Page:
The 340B Drug Pricing Program doesn't create strong incentives for participating hospitals to use more expensive drugs, according to new federal research.
Hospitals that participate in the 340B program spend about $300 more on drugs for prostate and lung cancers, but not breast, colorectal or leukemia-lymphoma cancers, the Medicare Payment Advisory Commission's staff said at a meeting on Thursday. The higher spending at 340B hospitals seems to be driven by the type of cancer that people are treated for rather than 340B's financial incentives.
"These results are surprising because they're not that strong," said MedPAC commissioner Dr. Lawrence Casalino, chief of the division of healthcare policy and economics in Weill Cornell's department of healthcare policy and research.
Participating hospitals, including many academic medical centers, are more likely than non-340B hospitals to care for younger patients that are candidates for more aggressive cancer treatments. They're also more likely to use more advanced and expensive therapies than hospitals that don't participate in 340B.
Both factors could account for the differences in cancer drug spending between the hospitals.
But differences in patients' social determinants of health could also be at play. Hospitals in 340B serve 43% more Medicare-Medicaid dual-eligible patients—an indirect measure for low socioeconomic status—than non-participating hospitals.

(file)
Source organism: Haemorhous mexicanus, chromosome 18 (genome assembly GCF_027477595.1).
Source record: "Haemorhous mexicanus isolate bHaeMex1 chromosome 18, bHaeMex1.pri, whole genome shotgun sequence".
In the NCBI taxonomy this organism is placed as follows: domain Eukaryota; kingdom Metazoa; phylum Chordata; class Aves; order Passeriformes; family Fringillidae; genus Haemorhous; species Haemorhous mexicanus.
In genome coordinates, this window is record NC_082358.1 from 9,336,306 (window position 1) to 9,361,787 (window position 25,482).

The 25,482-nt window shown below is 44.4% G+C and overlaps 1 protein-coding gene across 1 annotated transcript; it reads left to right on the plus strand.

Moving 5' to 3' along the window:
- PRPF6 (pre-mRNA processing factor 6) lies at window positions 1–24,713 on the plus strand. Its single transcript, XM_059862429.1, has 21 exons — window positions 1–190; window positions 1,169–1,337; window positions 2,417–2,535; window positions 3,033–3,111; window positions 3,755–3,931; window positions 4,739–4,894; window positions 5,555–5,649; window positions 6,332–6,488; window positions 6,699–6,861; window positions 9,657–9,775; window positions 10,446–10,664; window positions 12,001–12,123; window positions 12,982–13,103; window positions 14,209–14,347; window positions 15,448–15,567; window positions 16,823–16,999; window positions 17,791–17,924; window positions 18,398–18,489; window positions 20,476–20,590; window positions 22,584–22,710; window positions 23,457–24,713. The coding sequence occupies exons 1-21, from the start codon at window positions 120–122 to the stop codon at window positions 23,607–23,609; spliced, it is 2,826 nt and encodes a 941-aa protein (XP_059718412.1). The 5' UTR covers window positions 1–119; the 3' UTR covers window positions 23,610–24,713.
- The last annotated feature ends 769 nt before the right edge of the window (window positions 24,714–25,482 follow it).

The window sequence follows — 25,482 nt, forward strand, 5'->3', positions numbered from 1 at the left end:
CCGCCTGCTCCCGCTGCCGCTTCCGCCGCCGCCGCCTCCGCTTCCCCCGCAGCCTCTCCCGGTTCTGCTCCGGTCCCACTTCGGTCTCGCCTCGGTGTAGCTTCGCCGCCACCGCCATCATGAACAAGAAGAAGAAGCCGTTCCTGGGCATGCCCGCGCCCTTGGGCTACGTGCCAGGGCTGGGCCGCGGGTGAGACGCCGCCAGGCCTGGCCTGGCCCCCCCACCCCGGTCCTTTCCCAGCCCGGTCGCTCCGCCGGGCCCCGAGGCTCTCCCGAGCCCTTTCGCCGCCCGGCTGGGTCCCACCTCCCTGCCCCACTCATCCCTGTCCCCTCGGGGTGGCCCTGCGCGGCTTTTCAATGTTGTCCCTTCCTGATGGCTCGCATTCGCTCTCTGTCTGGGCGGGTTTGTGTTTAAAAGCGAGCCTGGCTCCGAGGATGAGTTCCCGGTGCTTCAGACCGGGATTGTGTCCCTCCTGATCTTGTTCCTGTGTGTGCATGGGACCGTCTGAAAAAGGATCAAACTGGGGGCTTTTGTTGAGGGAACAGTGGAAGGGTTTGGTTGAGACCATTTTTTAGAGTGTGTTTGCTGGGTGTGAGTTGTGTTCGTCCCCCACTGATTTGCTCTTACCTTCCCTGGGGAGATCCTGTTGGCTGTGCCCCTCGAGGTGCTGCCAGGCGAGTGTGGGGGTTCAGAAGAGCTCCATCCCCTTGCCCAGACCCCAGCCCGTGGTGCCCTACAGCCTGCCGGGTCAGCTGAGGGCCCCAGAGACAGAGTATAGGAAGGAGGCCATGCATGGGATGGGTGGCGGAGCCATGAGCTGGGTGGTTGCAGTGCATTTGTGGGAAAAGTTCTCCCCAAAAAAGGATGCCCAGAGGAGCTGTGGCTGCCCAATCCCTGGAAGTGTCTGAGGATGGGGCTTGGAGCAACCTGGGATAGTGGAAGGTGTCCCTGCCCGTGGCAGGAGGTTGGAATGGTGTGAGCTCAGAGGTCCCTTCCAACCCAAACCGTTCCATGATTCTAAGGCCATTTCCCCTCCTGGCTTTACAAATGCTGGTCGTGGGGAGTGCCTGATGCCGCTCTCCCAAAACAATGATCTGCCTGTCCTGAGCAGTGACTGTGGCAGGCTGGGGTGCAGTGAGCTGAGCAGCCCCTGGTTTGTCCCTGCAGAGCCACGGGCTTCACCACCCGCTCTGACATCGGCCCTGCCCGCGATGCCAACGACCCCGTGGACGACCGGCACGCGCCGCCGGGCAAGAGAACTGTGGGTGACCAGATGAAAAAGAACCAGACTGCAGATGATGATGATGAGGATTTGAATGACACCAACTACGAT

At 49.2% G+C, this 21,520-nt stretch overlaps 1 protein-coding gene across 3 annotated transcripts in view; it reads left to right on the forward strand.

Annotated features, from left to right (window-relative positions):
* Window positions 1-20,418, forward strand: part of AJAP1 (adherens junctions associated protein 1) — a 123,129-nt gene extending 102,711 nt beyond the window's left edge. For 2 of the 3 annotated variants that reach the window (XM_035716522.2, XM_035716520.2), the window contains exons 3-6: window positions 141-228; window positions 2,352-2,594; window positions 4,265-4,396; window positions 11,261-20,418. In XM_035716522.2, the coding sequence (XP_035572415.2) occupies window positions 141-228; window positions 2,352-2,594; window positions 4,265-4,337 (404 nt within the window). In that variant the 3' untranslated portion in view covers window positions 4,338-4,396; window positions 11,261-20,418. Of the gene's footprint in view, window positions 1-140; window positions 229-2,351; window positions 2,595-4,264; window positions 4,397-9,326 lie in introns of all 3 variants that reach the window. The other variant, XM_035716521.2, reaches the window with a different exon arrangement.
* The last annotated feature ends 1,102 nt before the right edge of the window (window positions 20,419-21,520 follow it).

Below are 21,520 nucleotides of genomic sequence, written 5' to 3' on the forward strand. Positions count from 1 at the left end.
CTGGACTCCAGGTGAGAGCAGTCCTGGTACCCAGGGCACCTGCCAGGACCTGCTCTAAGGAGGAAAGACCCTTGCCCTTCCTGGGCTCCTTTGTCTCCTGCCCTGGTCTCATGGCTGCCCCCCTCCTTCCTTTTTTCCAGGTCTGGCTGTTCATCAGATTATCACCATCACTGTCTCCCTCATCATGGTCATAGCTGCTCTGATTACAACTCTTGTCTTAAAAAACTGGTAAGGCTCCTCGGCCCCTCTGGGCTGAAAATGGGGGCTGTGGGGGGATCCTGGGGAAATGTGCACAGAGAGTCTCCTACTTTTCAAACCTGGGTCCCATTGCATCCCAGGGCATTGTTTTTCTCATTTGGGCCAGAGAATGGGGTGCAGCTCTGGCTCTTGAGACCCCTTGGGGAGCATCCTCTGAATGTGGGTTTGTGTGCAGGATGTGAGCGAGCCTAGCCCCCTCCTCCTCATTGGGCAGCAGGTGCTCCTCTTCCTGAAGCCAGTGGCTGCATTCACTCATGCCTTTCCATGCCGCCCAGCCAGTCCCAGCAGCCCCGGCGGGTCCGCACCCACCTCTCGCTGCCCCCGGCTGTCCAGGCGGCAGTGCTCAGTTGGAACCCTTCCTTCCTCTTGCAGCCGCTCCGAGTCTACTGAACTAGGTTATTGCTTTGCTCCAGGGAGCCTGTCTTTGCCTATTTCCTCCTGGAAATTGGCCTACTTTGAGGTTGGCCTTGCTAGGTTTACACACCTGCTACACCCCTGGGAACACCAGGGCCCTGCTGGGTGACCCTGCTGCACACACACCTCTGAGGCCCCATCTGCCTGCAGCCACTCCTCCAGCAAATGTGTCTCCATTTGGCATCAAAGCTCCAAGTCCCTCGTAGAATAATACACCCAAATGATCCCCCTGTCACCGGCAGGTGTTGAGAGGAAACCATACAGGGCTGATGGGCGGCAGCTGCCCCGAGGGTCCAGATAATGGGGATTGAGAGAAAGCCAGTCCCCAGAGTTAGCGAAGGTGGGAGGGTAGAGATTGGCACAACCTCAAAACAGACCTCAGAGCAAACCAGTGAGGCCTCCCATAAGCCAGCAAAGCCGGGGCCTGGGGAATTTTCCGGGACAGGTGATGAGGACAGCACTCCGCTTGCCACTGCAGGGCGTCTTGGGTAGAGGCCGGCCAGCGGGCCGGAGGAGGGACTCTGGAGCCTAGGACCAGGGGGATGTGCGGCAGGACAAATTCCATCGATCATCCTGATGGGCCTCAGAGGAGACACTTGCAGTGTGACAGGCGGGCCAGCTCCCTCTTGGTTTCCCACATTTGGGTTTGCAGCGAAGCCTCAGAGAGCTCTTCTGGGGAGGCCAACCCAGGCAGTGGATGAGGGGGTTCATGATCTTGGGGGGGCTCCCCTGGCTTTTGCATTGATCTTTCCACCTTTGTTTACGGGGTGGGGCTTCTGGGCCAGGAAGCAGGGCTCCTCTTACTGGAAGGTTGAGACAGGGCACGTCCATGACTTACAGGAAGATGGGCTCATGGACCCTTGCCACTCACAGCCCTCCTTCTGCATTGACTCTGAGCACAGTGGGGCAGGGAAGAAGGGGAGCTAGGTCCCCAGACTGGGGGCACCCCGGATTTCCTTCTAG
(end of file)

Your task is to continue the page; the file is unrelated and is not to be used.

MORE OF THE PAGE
Since poorer people tend to be sicker and more likely to delay care, hospitals might be spending more on certain types of cancer drugs because their patients need more treatment.
"I think it's very likely that the sickest patients ... are more likely to be treated at academic medical centers," Casalino said.
The MedPAC staff didn't have access to detailed information on patients' disease progression, so they couldn't tease out any potential differences between 340B and non-340B providers.
The study analyzed data from 2013 to 2017, which means that the analysis predates a 2018 change in 340B payments that could greatly impact providers' incentives.
Before 2018, Medicare paid both 340B and non-340B providers the average sales price of a drug plus 6% under Part B. But since 2018, it has paid 340B hospitals the average sales price minus 22.5% for some Part B drugs, and 340B hospitals are fighting the change in court. That could affect how doctors and hospitals behave.
Congress had asked MedPAC to study whether 340B led participating hospitals to use more expensive drugs as part of its broader inquiry on healthcare provider consolidation.
The results of the study are "inconclusive," according to MedPAC commissioner Warner Thomas, president and CEO of Ochsner Health System. The commission will likely take up the issue again later this year.